Technology is playing a crucial role in fighting the global COVID-19 pandemic and in keeping us connected. And technology will be crucial to restarting society as we slowly return to ‘normal.’
The question now becomes, how can we continue the momentum and use the lessons learned in the crisis to leverage technology for good — especially for accelerating progress on the United Nations Sustainable Development Goals.
World Telecommunication and Information Society Day (WTISD), held annually on 17 May, highlights the benefits that information and communication technology (ICT) can bring to societies and economies everywhere.
To mark WTISD 2020, a virtual event held on 18 May brought together global leaders to discuss this year’s theme, “Connect 2030: ICTs for the Sustainable Development Goals”.
“We have entered a race against time. A race to find a treatment for COVID-19. A race to prepare for recovery. And a race to achieve the Sustainable Development Goals by the end of the decade. In each instance, ICTs will play a critical role,” said ITU Secretary-General Houlin Zhao during his opening remarks.
For Tatiana Valovaya, Director General of the United Nations Office at Geneva (UNOG), the role of technology in achieving the SDGs is clear: after just three months of lockdown in which the world worked and connected to loved ones via digital means, the Himalayan mountain range could be seen from villages in India that lie 200 kilometers away, clear water ran through Venice’s canals, and cities around the world reported the cleanest air for decades.
“It’s important to see how we can change our activities to be more sustainable; with less travel and modern means of communication, we can really use modern technology,” she said.
How might this influence the potential long-term impact of COVID-19 on the sustainable development agenda?
“If we do things in exactly the same way, we’re not going to be able to develop an adequate response to the many challenges that are being thrown up to the economy and to society by this. So, innovation is going to be important and fundamental,” said Francis Gurry, Director General of the World Intellectual Property Organization (WIPO).
“Hopefully we have learned something: opportunity to invest in climate friendly technologies,” said Petteri Taalas, Secretary General, World Meteorological Organization (WMO).
From the use of e-health solutions to improve access to health services to mobile money which has brought financial services to people who are unable to access traditional banking solutions, technology is accelerating the achievement of the UN 2030 Agenda for Sustainable Development.
But despite our best efforts, the digital divide – the gap between those who can and cannot easily and affordably access the Internet – persists. We need to redouble our efforts to make sure that everyone can benefit from these life-changing technologies.
Audrey Azoulay, Director General of the United Nations Educational, Scientific and Cultural Organization (UNESCO), highlighted that while digital technologies and distance learning strategies were deployed at record speeds to enable continued education for the estimated 1.5 billion children around the world affected by school closures, 40% of school children don’t have access to digital technologies, rising to 80% in sub-Saharan Africa.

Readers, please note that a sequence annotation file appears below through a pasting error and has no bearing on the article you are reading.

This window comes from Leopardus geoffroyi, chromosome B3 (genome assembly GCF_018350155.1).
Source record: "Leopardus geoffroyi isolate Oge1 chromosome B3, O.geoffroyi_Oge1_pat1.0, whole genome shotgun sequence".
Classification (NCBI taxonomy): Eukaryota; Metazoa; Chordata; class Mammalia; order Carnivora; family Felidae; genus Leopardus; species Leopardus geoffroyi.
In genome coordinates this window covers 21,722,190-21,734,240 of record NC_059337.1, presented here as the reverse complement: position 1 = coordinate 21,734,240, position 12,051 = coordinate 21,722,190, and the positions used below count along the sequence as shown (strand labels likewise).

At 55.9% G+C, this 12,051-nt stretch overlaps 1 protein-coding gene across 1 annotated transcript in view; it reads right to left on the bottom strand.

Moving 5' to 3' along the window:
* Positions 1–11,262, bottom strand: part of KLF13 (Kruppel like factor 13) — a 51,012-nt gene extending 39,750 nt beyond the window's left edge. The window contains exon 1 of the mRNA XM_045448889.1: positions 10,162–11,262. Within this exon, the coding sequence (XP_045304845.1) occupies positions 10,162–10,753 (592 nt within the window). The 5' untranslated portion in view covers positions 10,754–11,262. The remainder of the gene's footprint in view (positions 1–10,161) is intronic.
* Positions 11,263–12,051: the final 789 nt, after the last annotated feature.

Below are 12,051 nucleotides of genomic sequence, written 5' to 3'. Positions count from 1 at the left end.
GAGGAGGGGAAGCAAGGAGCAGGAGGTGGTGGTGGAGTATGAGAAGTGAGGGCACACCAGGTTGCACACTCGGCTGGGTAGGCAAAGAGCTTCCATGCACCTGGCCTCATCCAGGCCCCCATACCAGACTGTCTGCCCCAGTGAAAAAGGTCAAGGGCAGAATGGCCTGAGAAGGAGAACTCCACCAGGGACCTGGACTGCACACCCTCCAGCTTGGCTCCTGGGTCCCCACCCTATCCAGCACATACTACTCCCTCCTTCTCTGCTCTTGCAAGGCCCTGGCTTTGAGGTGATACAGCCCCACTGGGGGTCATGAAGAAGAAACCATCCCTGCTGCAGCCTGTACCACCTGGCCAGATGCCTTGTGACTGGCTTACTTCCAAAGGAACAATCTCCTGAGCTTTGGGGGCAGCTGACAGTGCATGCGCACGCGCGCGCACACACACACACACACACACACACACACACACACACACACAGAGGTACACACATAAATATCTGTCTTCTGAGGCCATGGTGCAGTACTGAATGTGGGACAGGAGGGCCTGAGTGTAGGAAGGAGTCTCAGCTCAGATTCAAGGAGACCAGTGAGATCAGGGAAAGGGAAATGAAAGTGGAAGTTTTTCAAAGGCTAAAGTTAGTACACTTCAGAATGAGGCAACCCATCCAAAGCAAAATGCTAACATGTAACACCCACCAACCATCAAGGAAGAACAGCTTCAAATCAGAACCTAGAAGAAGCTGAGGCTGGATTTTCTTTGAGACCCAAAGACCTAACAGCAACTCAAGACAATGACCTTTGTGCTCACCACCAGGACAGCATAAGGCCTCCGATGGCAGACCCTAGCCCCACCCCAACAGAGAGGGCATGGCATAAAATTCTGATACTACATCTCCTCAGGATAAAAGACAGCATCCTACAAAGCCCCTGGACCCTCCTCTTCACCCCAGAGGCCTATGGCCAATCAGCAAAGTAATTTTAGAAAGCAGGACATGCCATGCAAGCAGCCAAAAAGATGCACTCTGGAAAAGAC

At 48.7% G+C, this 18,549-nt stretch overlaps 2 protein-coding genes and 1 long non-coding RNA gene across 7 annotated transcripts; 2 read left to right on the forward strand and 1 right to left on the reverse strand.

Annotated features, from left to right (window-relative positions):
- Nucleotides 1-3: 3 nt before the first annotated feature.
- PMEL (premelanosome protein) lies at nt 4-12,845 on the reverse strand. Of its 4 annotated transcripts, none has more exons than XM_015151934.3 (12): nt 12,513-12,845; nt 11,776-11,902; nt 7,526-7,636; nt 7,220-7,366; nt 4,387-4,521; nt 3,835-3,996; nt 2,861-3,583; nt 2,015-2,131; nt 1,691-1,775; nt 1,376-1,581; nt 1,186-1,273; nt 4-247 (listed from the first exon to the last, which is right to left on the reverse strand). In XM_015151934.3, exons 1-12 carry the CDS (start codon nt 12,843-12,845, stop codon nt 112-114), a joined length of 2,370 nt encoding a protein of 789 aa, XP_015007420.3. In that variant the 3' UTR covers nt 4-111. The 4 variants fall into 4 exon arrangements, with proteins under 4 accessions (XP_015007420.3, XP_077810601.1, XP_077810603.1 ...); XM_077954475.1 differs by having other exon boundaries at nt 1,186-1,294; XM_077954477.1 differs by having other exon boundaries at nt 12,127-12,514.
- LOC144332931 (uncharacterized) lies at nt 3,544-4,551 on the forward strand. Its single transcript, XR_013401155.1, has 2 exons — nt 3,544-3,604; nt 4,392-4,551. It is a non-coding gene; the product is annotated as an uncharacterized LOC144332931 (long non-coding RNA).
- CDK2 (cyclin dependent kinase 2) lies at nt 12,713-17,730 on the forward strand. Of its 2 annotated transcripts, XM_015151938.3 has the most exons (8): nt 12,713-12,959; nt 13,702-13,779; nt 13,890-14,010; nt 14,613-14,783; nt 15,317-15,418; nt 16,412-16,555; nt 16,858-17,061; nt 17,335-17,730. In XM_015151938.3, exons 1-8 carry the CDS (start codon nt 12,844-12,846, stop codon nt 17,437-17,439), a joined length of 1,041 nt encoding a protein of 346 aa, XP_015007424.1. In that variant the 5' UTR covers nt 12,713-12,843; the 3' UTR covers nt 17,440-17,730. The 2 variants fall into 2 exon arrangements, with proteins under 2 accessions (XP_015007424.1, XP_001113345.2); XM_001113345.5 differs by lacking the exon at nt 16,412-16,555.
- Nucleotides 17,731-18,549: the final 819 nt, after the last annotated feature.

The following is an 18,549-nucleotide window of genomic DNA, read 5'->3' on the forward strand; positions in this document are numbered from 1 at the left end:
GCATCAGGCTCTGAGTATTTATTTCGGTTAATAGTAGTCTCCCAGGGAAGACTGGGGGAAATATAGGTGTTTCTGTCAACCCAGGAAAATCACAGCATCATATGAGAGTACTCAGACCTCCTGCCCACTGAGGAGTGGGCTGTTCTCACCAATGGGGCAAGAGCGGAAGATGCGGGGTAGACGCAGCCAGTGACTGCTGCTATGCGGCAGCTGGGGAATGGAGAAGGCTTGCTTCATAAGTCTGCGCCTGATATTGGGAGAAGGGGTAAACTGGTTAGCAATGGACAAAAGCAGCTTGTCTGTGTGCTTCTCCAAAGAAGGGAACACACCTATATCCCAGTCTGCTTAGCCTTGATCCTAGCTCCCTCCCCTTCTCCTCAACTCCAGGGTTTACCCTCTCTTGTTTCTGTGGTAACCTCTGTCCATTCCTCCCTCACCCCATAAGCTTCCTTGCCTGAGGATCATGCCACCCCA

“We are at a time when half of the global population doesn’t have Internet access. So we know that if we were to implement only digital solutions, it would exacerbate the very inequalities that the Agenda 2030 seeks to fight,” said Azoulay.
To mitigate this, the Global Education Coalition was founded in the early days of the COVID-19 crisis to find and implement distance learning strategies that enabled children around the world to continue their education, including remote learning through TV and radio for those without access to the Internet.
The COVID-19 virus knows no border, and so any solution to address it must be equally global in scope. That is why multilateralism is a core component to any strategy designed to address the crisis – and indeed, achieving the SDGS.
Enhancing collaboration and cooperation across countries and between the public and private sector will be key.
“The international community should work together to free up resources for SDG investments and build national capacities to both pandemic recovery and SDG achievement, particularly among developing countries,” said H. E. Mr. Vaqif Sadiqov, Ambassador and Permanent Representative of the Republic of Azerbaijan to the United Nations Office and other International Organizations in Geneva, Chair of the Geneva Chapter of the Non-Aligned Movement.
He pointed to the crucial role that ITU’s Connect 2030 Agenda plays in enhancing global connectivity and closing the digital divide by providing a holistic approach that is tailored to specific needs in order to achieve global connectivity.
During the event, the Directors of the ITU Bureaux outlined how ITU is working to achieve the Sustainable Development Goals.
Mario Maniewicz, Director of ITU’s Radiocommunication Bureau, noted that the Radio Regulations are paramount to achieving the SDGs.
Chaesub Lee, Director of ITU’s Telecommunication Standardization Bureau, highlighted the role of standardization for digital transformation.
Doreen Bogdan-Martin, Director of ITU’s Telecommunication Development Bureau, urged participants to use the opportunity to “build back better with broadband.”
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